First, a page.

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  • br Conflicts of interest br Acknowledgments Work in the labo


    Conflicts of interest
    Acknowledgments Work in the laboratory of SPS is funded by Council of Scientific and Industrial Research (CSIR) Network Project BSC-0111 (INDEPTH) and BSC-0112 (NanoSHE). We are thankful to Director, CSIR-IITR for his constant encouragement and support. We also acknowledge University Grants Commission (UGC), New Delhi for providing research fellowship to AKS. CSIR-IITR communication number for this Calcitriol manuscript is 3411.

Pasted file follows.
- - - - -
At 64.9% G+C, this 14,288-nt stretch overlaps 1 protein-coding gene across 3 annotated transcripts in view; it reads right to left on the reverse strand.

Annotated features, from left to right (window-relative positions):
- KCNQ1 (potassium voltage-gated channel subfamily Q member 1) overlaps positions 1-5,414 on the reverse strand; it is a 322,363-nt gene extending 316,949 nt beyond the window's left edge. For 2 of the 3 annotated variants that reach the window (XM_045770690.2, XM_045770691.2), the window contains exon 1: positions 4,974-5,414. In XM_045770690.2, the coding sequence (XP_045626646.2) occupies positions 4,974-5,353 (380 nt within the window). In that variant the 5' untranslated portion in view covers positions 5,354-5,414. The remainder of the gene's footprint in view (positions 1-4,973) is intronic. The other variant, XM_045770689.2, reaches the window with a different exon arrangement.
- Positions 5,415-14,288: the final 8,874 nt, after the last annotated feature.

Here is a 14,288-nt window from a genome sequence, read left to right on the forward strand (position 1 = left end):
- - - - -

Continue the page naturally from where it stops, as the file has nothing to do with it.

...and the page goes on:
Introduction Nitrobenzene (NB) is a widely used industrial chemical that is used in the production of aniline, pesticides, shoe polishes, analgesics, dyes, and pyroxylin compounds (Li et al., 2003a, Gao et al., 2008). It dissolves slightly in water and will evaporate when exposed to air. In the early 1980s, researchers from Japan and North America had reported the detection of NB in the surface waters (Yamagishi and Miyazaki, 1981, Yurawecz and Purna, 1983). In 2005, the explosion of double-benzene plant in Jilin Province of China caused a major NB water pollution, which making NB toxicology rapidly become the research focus. In China, previous work showed that NB pollution prevailed in the surface water (Kang et al., 2001, Wang et al., 2002, Wang et al., 2003, Tian and Shu, 2003, Li et al., 2006). NB is considered a hazardous air pollutant (HAP), and has proven to be an animal carcinogen. Although the mechanism leading to an NB-induced tumour is still unknown, the intermediates formed by its metabolism, such as nitrosobenzene (NOB) and phenylhydroxylamine (PH), play important roles in the process of NB carcinogenesis (Howard et al., 1983). NB is classified as a Group B2 chemical according to the 1986 cancer guidelines (Us, 1986, Cattley et al., 1994), i.e., a likely human carcinogen (US EPA, 1996). The mechanisms of chemoprevention are diverse, including modulation of a covalent interaction of a carcinogen with DNA, modulation of the DNA repair processes, antioxidation, and modulation of enzyme activities and cell proliferation (Lippman et al., 1994). Recent studies have indicated that the NB toxicity in mammals may be related to an increased production of reactive oxygen species (ROS), leading to oxidative damage (Han et al., 2001). ROS is products of the electron transport chain, enzymes, and redox cycling and their production may be enhanced by xenobiotics (Oruç, 2010). Oxidative stress occurs when ROSs overwhelm the cellular defences and damage proteins, membranes, and DNA (Kelly et al., 1998). In recent years, increasing emphasis has been on the use of biomarkers as a tool for monitoring both the environmental quality and adaptation of organisms (Oruc et al., 2004). The main antioxidative enzymes functioning in the detoxification of ROS in all organisms are superoxide dismutase (SOD; EC1.15.1.1), catalase (CAT; EC1.11.1.6) and glutathione peroxidase (GSH-Px; EC1.11.1.9). The antioxidant defence system has been extensively studied because of the potential to use oxyradical-mediated responses as biochemical biomarkers (Van der Oost et al., 2003). The CYP450 enzymes are a superfamily of hameoproteins that serve as terminal oxidases in the mixed-function oxidase system for metabolising various endogenous substrates and xenobiotics including drugs, toxins and carcinogens (Dong et al., 2009). The CYP450 enzymes play an important role in the detoxification mechanism. The liver is considered as the main organ for CYP450-mediated biotransformation (Tabrez and Ahmad, 2010). Many studies have reported CYP450 levels and CYP450-dependent enzyme activities observed in response to the presence of different pollutants in the aquatic environment has been reported in many studies worldwide (Bard et al., 2002, Moore et al., 2004). NB has become an important pollutant, and many researchers have reported the its toxicity (Cronin et al., 1998, Xu and Jing, 2002, Lu, 2004, Xu and Yang, 2005). The present study focused on the toxicity of NB in birds, which was previously unknown. The purpose of the present study was to investigate the histopathological characteristics, antioxidant responses and CYP450 enzymes in the liver of NB-treated drakes. These results will enable us to further understand the hepatic intoxication and antioxidation mechanisms affected by NB treatment in drakes.